In Canale v. Copello, 137 Cal. 22, [ 69 P. 698], it is said that the provisions of that section apply only where the person accepting the benefit of the transaction is a party to it; citing Stone v. Owens, 105 Cal. 292, [38 P. 726].Summary of this case from Beazley v. Embree
Sac. No. 953.
July 8, 1902.
APPEAL from a judgment of the Superior Court of San Joaquin County and from an order denying a new trial. Edward I. Jones, Judge.
The facts are stated in the opinion.
Louttit Middlecoff, for Appellants.
Nicoll, Orr Nutter, for Respondent.
Action for rent. The cause was tried before a jury, and defendant had the verdict. The appeal is from the judgment and from the order denying motion for a new trial.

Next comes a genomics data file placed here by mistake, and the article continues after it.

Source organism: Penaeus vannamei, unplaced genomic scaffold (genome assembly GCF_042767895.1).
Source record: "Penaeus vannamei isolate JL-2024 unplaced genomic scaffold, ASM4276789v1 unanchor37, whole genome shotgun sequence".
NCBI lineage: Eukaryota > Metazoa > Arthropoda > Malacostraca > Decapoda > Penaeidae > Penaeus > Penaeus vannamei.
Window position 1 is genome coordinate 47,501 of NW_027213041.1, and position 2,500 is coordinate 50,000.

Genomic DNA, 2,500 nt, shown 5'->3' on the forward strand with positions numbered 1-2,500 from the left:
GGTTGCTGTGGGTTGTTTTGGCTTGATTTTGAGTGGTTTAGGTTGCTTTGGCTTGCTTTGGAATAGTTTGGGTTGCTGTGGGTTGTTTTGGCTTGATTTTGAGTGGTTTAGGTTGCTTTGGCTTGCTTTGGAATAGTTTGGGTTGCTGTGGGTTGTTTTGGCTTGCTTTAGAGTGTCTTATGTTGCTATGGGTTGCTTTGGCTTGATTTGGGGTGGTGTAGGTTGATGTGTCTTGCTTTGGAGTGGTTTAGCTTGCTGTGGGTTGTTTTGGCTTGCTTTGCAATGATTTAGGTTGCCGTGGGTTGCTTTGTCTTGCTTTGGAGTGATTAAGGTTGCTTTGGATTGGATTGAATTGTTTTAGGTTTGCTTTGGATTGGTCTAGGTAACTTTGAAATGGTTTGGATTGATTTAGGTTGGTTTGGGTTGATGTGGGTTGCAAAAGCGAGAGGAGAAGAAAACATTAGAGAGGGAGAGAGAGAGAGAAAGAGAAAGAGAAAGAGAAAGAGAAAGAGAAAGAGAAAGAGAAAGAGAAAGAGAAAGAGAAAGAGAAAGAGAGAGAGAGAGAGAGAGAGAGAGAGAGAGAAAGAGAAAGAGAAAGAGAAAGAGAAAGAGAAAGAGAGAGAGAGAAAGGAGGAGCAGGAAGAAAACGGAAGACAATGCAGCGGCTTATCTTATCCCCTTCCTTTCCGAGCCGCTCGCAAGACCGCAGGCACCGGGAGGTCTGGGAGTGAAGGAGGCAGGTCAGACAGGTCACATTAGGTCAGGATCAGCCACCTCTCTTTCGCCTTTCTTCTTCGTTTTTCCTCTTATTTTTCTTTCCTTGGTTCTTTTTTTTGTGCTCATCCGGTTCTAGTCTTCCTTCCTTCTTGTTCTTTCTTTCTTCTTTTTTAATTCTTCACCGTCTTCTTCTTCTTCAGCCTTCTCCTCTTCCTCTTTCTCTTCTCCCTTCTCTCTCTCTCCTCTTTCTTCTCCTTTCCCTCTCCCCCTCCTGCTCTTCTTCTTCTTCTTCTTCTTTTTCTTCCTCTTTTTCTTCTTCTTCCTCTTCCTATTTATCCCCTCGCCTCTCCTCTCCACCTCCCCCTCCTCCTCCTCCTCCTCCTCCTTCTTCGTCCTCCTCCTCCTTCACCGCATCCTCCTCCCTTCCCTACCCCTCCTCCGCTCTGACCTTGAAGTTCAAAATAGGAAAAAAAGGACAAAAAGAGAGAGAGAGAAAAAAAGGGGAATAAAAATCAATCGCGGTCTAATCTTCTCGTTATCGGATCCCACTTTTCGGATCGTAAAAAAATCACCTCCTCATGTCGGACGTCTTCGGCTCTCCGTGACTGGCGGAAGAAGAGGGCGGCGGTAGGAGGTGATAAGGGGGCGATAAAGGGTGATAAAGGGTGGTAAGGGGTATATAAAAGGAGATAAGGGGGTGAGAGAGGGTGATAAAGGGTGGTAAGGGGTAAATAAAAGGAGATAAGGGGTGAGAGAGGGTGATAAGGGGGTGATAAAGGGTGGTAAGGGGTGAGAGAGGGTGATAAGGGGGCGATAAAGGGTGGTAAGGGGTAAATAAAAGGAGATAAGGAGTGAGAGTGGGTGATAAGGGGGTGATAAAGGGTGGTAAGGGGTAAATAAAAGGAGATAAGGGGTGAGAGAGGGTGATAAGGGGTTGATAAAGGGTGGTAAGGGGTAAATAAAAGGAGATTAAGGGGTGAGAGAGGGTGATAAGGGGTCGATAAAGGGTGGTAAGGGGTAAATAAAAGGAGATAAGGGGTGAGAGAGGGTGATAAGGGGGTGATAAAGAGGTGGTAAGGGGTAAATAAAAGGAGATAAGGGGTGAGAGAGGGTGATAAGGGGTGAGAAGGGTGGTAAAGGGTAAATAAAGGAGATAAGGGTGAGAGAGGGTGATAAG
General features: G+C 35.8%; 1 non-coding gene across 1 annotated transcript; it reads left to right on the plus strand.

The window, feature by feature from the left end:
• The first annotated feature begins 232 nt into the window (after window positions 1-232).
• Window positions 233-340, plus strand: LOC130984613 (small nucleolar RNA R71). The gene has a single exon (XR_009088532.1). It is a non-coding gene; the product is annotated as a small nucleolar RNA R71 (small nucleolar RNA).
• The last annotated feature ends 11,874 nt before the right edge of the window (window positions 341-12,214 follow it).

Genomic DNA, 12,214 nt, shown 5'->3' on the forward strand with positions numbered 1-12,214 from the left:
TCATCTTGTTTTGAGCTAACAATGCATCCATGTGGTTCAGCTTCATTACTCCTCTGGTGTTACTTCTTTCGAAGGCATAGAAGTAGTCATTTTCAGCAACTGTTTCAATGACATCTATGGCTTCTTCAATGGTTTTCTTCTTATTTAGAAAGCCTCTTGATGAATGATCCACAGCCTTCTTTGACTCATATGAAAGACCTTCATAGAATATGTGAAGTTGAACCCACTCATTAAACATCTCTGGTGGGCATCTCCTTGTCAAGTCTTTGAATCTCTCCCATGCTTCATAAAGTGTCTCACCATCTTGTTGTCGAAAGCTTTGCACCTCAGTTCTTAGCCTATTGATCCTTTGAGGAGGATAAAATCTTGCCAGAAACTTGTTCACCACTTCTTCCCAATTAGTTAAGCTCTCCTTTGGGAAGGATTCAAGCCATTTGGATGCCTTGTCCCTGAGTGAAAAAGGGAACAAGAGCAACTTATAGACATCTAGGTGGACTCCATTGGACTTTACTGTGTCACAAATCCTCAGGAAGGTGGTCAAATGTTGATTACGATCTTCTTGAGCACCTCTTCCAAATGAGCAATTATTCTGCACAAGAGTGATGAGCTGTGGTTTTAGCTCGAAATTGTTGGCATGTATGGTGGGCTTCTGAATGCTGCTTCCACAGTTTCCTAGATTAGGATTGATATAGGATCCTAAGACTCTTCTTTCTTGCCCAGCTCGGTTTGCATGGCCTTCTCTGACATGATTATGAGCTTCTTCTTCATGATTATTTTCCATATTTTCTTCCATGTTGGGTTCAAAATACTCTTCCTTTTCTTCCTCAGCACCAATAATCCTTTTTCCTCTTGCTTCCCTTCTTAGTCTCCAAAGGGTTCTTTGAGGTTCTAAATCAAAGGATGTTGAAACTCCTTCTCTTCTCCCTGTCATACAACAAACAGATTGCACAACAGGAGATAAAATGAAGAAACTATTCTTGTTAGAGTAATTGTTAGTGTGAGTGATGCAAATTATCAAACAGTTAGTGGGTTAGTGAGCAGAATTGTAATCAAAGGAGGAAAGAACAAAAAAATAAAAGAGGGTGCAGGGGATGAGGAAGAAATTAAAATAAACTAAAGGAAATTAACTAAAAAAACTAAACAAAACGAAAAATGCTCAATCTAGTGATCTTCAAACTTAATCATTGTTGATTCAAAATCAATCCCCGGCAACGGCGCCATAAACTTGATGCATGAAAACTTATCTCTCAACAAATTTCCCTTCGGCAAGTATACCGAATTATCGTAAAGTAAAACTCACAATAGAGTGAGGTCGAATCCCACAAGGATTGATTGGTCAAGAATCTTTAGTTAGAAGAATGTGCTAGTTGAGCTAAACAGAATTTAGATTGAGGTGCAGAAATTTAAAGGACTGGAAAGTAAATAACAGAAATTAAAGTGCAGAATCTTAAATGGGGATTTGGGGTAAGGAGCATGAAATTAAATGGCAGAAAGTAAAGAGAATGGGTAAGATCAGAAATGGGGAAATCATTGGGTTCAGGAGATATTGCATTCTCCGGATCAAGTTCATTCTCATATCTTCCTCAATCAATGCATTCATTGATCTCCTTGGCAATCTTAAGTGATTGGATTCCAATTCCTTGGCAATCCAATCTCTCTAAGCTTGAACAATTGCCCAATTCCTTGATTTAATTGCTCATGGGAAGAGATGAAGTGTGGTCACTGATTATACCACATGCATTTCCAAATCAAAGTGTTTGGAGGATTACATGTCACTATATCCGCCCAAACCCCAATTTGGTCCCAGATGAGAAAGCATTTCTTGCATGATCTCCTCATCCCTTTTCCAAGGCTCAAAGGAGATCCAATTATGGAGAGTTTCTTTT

Defendant, Bendetta Copello, is the surviving widow of Gios Copello, deceased; in his lifetime, and on March 1, 1894, a lease of certain premises, situated in the city of Stockton, was made to him for the term of five years, at the rental of sixty-five dollars, payable monthly, and he occupied the property, with defendant and their family, until June 17, 1894, when he died. The day before he died he executed an assignment of the lease to his wife in writing, duly acknowledged before a notary, who retained possession of the assignment and caused it to be recorded June 22, 1894. After her husband's death, defendant continued to reside on the premises, except for a few months, as will hereafter appear, until April 3, 1897, at which time she removed therefrom. She paid a monthly rental of sixty-five dollars during her occupancy. Plaintiffs claim that the assignment of the lease was delivered to defendant, and that she, having accepted it, is bound to pay the rent reserved to the end of the term. Defendant denied that the assignment was delivered to or accepted by her, or that she occupied the premises under the assignment. The principal question was whether the assignment was delivered. The testimony on this point comes from the notary public who drew the document and took Copello's acknowledgment. He testified that he was told on June 16th that Copello wanted to see him; he went to the leased premises and found Copello quite sick and in bed; he drew the assignment, saw Copello sign it, took his acknowledgment, and retained possession of it during Copello's life and recorded it after his death. Witness was asked the question: "What did Copello say to you in reference to this paper and what you should do with it? — A. As I remember I was to hold it until his death and record it after his death. I was holding it for him or his order for the benefit of his wife, to whom it was made, and I was to record it after his death." The original document was not produced, and it did not appear that Mrs. Copello ever had it in her possession. It was in evidence that in November, 1896, Mrs. Copello entered into a written agreement with John Nassano and Filippe Arata whereby she agreed to sell to them the furniture in the house, and in the agreement it was recited that she held a lease of the hotel property from Mrs. Podesta for an unexpired term of two years and four months from November 1, 1896, and by the agreement she sublet the premises to Nassano and Arata at sixty-five dollars per month during said remaining term. They went into possession and remained in possession until March, 1897, paying rent to Mrs. Copello, who then resumed possession. She paid the rent to May 1, 1897, but left the premises April 3, 1897. Mrs. Copello testified that she could neither read nor write English; that she did not receive any assignment of any lease after her husband's death; that she continued to live with her family on the leased premises after her husband's death, paying sixty-five dollars per month rental. It was said in the leading case of Bury v. Young, 98 Cal., 446: "There are well-considered cases holding that, even though the grantor delivers the deed to the depositary, reserving the right to recall it, yet if he dies without recalling it, and the deed is then delivered, that such delivery is complete and entire, and carries title. We are not disposed to indorse that doctrine, and think the principle recognized in this case goes far enough for all proper purposes. The essential requisite to the validity of a deed transferred under circumstances as indicated in this case is, that when it is placed in the hands of the third party it has passed beyond the control of the grantor for all time. That question is determined by the grantor's intention in the matter, and his intention in making the delivery is a question of fact, to be solved by the light of all the circumstances surrounding the transaction." (See, also, Kenney v. Parks, 125 Cal. 146.) The jury found from the facts before them that there had been no delivery and that defendant did not accept the lease and was not bound by it, and we cannot say that the evidence was wholly insufficient to justify such conclusion. Payment of rental by defendant at the agreed price and her recital in the agreement with Nassano and Arata tended to show that she knew of the assignment to her, but these circumstances throw but little light on her husband's intention when he made the assignment, of which she had no knowledge at the time and not until after his death. From the testimony of the notary, the jury might well have inferred that Copello did not part with all control and dominion over the lease, but that if he had recovered from his illness he would have had the right to recall the assignment. The notary testified that he "was holding it [the assignment] for him or his order," and this is wholly inconsistent with the idea that he intended to place the lease entirely beyond his control.